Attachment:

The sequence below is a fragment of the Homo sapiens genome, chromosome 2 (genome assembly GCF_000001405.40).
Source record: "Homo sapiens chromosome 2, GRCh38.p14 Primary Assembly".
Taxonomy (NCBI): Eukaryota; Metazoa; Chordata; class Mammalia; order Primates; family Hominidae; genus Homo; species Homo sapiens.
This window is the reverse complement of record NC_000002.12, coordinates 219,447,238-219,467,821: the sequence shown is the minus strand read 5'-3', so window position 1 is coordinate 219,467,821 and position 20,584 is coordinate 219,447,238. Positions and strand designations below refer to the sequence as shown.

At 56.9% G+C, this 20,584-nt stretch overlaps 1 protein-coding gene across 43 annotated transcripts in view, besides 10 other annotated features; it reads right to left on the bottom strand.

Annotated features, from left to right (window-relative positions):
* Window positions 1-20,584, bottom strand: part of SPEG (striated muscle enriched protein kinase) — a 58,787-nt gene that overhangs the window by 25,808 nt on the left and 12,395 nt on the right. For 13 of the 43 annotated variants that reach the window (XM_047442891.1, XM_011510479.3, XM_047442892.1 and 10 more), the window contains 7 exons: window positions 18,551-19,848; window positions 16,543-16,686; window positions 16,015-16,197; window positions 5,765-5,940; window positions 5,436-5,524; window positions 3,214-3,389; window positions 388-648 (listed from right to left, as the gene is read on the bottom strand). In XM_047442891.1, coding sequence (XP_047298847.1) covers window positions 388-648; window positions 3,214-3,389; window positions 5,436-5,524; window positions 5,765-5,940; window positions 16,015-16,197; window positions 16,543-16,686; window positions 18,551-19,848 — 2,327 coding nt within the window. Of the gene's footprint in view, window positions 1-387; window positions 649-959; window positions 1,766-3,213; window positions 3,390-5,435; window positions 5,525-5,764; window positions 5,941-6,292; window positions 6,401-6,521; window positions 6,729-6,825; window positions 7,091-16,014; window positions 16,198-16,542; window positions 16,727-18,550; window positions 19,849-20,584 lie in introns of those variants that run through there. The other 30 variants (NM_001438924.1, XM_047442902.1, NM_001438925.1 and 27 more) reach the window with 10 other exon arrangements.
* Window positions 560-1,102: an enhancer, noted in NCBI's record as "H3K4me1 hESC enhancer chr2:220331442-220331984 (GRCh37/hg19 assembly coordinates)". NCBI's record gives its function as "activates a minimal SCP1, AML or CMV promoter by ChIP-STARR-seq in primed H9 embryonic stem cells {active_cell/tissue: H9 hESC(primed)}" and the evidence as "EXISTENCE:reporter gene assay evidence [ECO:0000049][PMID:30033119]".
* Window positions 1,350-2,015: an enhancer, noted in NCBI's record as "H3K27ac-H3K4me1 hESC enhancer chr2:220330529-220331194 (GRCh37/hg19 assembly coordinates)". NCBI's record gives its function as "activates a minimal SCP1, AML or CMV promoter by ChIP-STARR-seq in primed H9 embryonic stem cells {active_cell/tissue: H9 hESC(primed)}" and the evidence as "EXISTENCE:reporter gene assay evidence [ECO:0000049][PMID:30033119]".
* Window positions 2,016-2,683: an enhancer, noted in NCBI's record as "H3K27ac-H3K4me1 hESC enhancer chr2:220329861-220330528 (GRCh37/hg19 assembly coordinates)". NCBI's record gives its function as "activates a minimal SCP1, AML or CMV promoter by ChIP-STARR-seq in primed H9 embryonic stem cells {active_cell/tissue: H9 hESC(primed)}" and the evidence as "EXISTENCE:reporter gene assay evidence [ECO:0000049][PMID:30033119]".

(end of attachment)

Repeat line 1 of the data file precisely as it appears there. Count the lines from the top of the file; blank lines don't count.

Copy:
The sequence below is a fragment of the Homo sapiens genome, chromosome 2 (genome assembly GCF_000001405.40).